Both camera uses Hybrid shutter technology.



The Sony A7R II can capture 4K Videos and records it internally, 35 format which uses oversampling with full pixel readout and no pixel binning, while recording the Video the phase AF system is fully active, thanks to the 399 phase-detection AF points present in the Fast Hybrid AF system, you get blazing fast AF speed without any focus hunting issue like a traditional contrast detect sensor have.

The Nikon D810 is limited to Fulll HD Video mode and contrast based AF system.


The Nikon D810 connectivity is possible with optional WT-5A Wireless Transmitter in combination with the optional UT-1 Communications Unit.

Sony A7R II camera features built-in wireless and NFC connectivity, with WiFi you can share your images with mobile devices directly, and NFC allows for one-touch connection between the camera and compatible mobile devices

Sony A7R II features more advance wireless connectivity option.

Buy / Pre-order the Sony A7 R II camera from Amazon | B&H

more coming soon….

7 comments to Sony A7R II vs. Nikon D810

  • Don Bigger

    In every comparison I’ve seen on this page, optical view finders are always rated higher than EVFs. Do you folks actually look through the EVFs?? They’re quite good and provide as much or as little information as the photographer wants to have.

  • admin

    Optical viewfinders are still preferred by professional photographers worldwide, some advantages
    —- Optical viewfinders provide much better clarity, better dynamic range (roughly, ability to resolve scenes with extreme differences in brightness) and an instantanteous view of the action lacking the delay found in some EVF systems.

  • Lofote

    Optical viewfinders are only prefered because many people are used to it. The clarity and better dynamic range are of no use, if the final picture does not have it – I find its even better to be able to check “live” what the picture will look like and how much is lost. The instantaneous view is not a so good thing anymore when you keep in mind, that the delay for the mirror lockup takes longer than the usual EVF lag. So you are “nearer” to the now, to the action with current (fast) EVF systems.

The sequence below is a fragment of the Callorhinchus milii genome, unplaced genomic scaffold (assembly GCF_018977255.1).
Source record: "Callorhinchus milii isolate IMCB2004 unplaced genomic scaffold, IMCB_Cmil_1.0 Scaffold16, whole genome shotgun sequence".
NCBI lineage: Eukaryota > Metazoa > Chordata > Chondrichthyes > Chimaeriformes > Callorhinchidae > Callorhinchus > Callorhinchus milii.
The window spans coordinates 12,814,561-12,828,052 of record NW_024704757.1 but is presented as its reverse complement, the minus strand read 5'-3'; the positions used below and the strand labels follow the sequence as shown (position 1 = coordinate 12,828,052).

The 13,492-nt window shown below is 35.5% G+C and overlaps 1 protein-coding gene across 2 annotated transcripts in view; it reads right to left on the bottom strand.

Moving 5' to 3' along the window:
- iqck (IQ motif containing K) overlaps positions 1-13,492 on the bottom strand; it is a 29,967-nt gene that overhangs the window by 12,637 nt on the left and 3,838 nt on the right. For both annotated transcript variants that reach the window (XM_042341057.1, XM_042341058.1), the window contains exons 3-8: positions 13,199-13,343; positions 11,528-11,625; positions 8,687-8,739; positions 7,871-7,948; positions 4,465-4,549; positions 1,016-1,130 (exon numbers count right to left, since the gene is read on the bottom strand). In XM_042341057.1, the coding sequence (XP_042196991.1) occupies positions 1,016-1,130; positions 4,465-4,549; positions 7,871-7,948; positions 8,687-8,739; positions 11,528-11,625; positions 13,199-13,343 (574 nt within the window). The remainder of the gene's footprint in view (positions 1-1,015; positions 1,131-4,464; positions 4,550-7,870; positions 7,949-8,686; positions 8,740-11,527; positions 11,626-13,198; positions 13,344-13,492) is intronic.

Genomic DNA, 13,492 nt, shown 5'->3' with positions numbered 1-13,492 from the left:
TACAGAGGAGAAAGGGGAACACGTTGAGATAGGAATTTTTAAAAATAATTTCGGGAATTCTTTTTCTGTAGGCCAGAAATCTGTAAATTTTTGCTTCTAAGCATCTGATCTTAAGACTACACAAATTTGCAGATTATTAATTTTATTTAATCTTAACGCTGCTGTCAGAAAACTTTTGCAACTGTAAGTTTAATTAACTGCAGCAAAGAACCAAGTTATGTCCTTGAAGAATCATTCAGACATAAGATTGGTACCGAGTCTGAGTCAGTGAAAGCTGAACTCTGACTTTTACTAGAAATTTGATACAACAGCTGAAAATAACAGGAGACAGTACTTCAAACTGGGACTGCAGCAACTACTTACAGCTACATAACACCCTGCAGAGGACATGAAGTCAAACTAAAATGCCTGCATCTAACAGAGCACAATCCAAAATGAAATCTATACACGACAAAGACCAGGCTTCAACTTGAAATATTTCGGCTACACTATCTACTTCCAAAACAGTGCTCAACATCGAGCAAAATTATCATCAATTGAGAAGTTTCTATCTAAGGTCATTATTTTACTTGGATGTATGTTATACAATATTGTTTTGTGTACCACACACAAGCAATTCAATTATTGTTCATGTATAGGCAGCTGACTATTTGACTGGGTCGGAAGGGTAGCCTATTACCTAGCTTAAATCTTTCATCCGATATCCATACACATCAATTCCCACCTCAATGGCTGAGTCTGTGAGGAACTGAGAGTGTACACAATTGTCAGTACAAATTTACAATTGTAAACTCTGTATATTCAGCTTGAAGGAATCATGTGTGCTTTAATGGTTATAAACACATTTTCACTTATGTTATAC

• without having red the comments before, I thought the same as Don Bigger.

    The view admin describes is valid for EVF Systems 3 years ago, but definitely not for the 2015s Generation. The best-in-class EVFs are clear, bright and fast. And I can check in the viewfinder the shot after having captured it. That’s a feature I wouldn’t accept to lose.

    For me the disadvantages of the OVF outweigh its advantages by far.

  • mike

    I am shooting compositions from past 30 years, I still find myself comfortable with optical viewfinder… I also have a A7S camera… but I always prefer the optical viewfinder of my Canon 1DX DSLR… At the same moment I also agree that EVF gives us more information than the optical ones…

  • Dimas Sebastian

    I was confused the 2 first days, nikon or sony. I wanted to be the nikon man but I finish accepting. This time Sony takes better pictures, faster and sharper than any of my nikons. In the past way before the digital arrived I used to shoot with canon f1 and I sold it to move to nikon f3, a sick mistake, canon f1 was a superior system. Then this new era, to make it short. I stop looking at nikon cameras or canon bodies. I think sony gives me all I want and I can use all my existing lenses. Now I look at my nikons and think, what a waste. About the evf you just have to get used to it. I don’t miss the ovf at all, no, not at all, if you are the sports photographer I understand also the Want to Show your super toys, I know Sony is the BEST.

  • This article was written in June 2015. For the record, the Sony A7rii mirrorless was voted Camera of the Year for 2015. The Nikon D810 is still an excellent camera as well.